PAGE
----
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Clam Bake Help: Need Advice on heat and Rocks

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A little help

I'm hosting a clambake this weekend. I've got the food sorted but I need advice on the rocks (type), how long to heat them, and if it's possible to heat them on running gas grills (likely) i'll have some trouble (with the community) running an open fire on the beach.

Can a gas grill run for 2 hours on max (think it gets up to 550-600) cook the rocks enough?

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  1. Not sure but that sounds like a recipe for disaster. How will you transfer the hot rocks to the beach? How big a grill do you have to heat up rocks? How many clambakes are you trying to cook?

    Just dig a hole. Line it with rocks found on the beach (low tide is easiest for this, can be prepped in advance), fill it with wood and start your fire. I've never heard of a beach community that frowns on open fires as long as it's allowed on that particular beach and is tended and snuffed out properly.

    4 Replies
    1. re: CapeCodGuy

      It is likely a recipe for disaster. The community president came out after all invites were mailed to nix open fires, so I'm looking for my next best option. It's fine, I understand their concerns. Not enough time for permits for alternate locations. I wonder though, how long did you have to heat the rocks and cook the food with the "proper" method.

      1. re: oystter

        A lot of your questions are dependant on the size of the pit and amount and type of food you want to serve. What I do generally is dig a large hole, lining the bottom and a bit of the sides with large stones you gather from the beach. You wrap individual portions in cheesecloth, usually a lobster, clams of course, a sausage of some type, corn and maybe some smaller red bliss potatoes in each "packet". You build a fire on top of the stones until they get hot enoght to instantly disolve a drop of water. That takes about an hour or so. after that you rake the coals aside and put down a layer of wet seaweed, then the food "packets" then more wet seaweed. Cover the entire thing with a tarp to trap the steam in. Allow about 2 hours to have everything cooked. I've cooked for 30 people using the above method.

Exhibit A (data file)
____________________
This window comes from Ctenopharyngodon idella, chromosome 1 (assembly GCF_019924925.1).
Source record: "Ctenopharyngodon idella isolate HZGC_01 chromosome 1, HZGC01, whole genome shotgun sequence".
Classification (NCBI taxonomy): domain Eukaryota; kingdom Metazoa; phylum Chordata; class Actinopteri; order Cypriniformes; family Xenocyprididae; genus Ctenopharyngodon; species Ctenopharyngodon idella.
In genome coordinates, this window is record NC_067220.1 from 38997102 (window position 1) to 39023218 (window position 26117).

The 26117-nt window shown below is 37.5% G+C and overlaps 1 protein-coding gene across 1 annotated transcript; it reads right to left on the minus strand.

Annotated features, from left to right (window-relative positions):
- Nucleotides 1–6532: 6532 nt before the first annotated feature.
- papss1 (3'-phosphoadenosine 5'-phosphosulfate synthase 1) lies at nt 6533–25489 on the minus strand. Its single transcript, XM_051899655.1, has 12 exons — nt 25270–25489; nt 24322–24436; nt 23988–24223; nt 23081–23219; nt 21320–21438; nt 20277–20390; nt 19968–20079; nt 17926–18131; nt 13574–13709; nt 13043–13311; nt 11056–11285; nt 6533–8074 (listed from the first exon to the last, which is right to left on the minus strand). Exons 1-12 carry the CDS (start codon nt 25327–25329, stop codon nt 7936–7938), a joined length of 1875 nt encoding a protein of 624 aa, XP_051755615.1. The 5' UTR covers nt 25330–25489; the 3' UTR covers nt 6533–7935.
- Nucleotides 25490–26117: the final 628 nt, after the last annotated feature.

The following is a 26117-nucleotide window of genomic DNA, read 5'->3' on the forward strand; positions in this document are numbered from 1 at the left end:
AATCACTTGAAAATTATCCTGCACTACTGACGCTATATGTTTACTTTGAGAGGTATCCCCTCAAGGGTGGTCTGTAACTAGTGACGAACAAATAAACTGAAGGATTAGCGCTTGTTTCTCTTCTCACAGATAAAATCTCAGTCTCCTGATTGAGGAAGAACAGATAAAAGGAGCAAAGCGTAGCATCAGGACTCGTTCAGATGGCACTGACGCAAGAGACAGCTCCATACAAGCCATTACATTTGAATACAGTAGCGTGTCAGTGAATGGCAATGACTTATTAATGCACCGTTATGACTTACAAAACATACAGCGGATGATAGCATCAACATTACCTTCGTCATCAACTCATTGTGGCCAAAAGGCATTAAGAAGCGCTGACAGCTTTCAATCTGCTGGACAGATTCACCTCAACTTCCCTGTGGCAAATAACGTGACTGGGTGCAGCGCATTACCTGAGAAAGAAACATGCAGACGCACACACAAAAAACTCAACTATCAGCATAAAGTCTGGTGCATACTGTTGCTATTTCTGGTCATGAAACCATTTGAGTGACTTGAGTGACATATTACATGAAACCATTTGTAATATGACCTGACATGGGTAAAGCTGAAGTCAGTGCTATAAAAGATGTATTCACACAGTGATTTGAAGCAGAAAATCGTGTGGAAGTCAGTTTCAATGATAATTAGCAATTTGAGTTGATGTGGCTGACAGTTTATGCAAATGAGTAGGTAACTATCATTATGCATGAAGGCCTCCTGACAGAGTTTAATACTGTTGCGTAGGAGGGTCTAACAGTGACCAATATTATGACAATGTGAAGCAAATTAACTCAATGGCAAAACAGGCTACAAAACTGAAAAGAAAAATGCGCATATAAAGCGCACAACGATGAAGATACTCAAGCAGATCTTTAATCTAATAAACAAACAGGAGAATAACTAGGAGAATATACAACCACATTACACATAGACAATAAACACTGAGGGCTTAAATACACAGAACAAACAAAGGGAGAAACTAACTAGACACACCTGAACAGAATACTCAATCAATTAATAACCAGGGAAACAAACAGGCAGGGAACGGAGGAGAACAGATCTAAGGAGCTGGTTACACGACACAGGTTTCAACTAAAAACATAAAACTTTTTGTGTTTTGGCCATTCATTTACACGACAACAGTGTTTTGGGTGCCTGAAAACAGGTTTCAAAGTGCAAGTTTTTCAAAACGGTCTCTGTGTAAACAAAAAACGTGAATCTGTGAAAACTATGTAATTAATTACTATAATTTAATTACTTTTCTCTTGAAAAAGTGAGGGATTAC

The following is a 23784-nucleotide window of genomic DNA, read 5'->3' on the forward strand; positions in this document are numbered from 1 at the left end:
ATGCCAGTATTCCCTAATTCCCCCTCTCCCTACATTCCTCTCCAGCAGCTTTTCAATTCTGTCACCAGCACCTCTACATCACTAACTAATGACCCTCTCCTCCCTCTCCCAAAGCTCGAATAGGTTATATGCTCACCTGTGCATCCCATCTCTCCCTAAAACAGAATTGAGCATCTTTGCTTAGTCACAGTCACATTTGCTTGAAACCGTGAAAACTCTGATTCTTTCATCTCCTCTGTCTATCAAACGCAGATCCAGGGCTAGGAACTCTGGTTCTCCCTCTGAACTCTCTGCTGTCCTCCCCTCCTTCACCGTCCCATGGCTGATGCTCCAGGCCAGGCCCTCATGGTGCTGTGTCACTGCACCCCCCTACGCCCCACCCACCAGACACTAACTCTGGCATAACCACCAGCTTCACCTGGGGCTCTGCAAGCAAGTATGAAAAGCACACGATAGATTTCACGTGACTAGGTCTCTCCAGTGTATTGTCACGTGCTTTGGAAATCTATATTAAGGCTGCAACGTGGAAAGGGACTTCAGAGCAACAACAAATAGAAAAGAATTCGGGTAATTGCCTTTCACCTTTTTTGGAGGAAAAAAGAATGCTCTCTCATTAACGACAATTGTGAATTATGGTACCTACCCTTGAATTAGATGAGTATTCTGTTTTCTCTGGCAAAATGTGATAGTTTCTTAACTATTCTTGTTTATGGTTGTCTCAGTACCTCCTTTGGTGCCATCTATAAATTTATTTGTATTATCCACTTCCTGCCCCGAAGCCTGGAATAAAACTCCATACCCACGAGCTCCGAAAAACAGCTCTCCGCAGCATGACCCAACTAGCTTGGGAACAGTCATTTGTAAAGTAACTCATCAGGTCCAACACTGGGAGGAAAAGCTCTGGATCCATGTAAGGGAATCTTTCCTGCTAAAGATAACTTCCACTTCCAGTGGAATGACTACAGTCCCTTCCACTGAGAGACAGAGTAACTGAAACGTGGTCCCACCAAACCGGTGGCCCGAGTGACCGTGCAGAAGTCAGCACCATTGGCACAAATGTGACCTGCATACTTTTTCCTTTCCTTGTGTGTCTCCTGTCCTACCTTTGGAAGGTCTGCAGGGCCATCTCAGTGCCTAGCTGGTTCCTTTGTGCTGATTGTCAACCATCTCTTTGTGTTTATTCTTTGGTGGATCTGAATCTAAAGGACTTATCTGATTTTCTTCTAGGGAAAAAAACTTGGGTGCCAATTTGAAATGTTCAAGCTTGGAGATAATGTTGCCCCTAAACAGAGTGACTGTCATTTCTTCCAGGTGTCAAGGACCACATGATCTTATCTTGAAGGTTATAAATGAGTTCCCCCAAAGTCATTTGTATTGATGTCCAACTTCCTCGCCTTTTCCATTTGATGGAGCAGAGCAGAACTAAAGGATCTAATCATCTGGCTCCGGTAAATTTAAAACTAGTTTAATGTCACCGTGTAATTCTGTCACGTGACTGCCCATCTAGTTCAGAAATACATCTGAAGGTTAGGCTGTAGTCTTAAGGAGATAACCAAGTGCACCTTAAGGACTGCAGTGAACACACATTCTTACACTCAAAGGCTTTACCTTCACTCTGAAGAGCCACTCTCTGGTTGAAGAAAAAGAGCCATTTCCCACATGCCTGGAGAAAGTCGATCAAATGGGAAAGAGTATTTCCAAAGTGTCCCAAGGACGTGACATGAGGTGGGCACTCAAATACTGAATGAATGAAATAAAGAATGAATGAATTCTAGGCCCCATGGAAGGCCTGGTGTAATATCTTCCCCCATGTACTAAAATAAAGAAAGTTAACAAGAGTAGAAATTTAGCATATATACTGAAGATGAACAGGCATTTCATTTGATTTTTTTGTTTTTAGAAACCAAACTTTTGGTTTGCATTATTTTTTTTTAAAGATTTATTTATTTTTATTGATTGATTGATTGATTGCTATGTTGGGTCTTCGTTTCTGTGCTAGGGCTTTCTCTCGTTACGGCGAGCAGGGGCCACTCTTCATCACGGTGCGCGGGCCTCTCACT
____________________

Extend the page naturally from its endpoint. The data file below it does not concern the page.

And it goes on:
Alternatively, you could use a charcoal grill, but you need to alter your food 'packets' by including a small handful of wet seaweed in each, and then wrap the packets tightly in heavy duty aluminum foil. Cook for about one hour leaving the cover on the grill.

        Good luck!

        1. re: CapeCodGuy

          One other thought. Depending on the size of your group, just rent a big ass propane turkey fryer and steam everything in individual cheesecloth bags.

        2. re: oystter

          The whole thing was described in considerable detail in the cooking column of the NYT Magazine just this past Sunday. How to translate that into something not involving a fire sounds essentially impossible. I recommend restaurant reservations for your already-invited guests… :-)

      2. Maybe just a clam boil would be better. I never tried to heat rocks on a grill.

        "Caution" if you decide to heat rocks on a grill, please where safety glasses. I have had rocks explode and there is much more of a chance they will if you use rocks from near the shore.

        1 Reply
        1. re: chefjohn

          Agreed, do not heat rocks on the grill. I thought that was already established. BTW, the community president is an ass. What harm is a pit fire on a beach? What is he afraid of, the sand or ocean catching fire?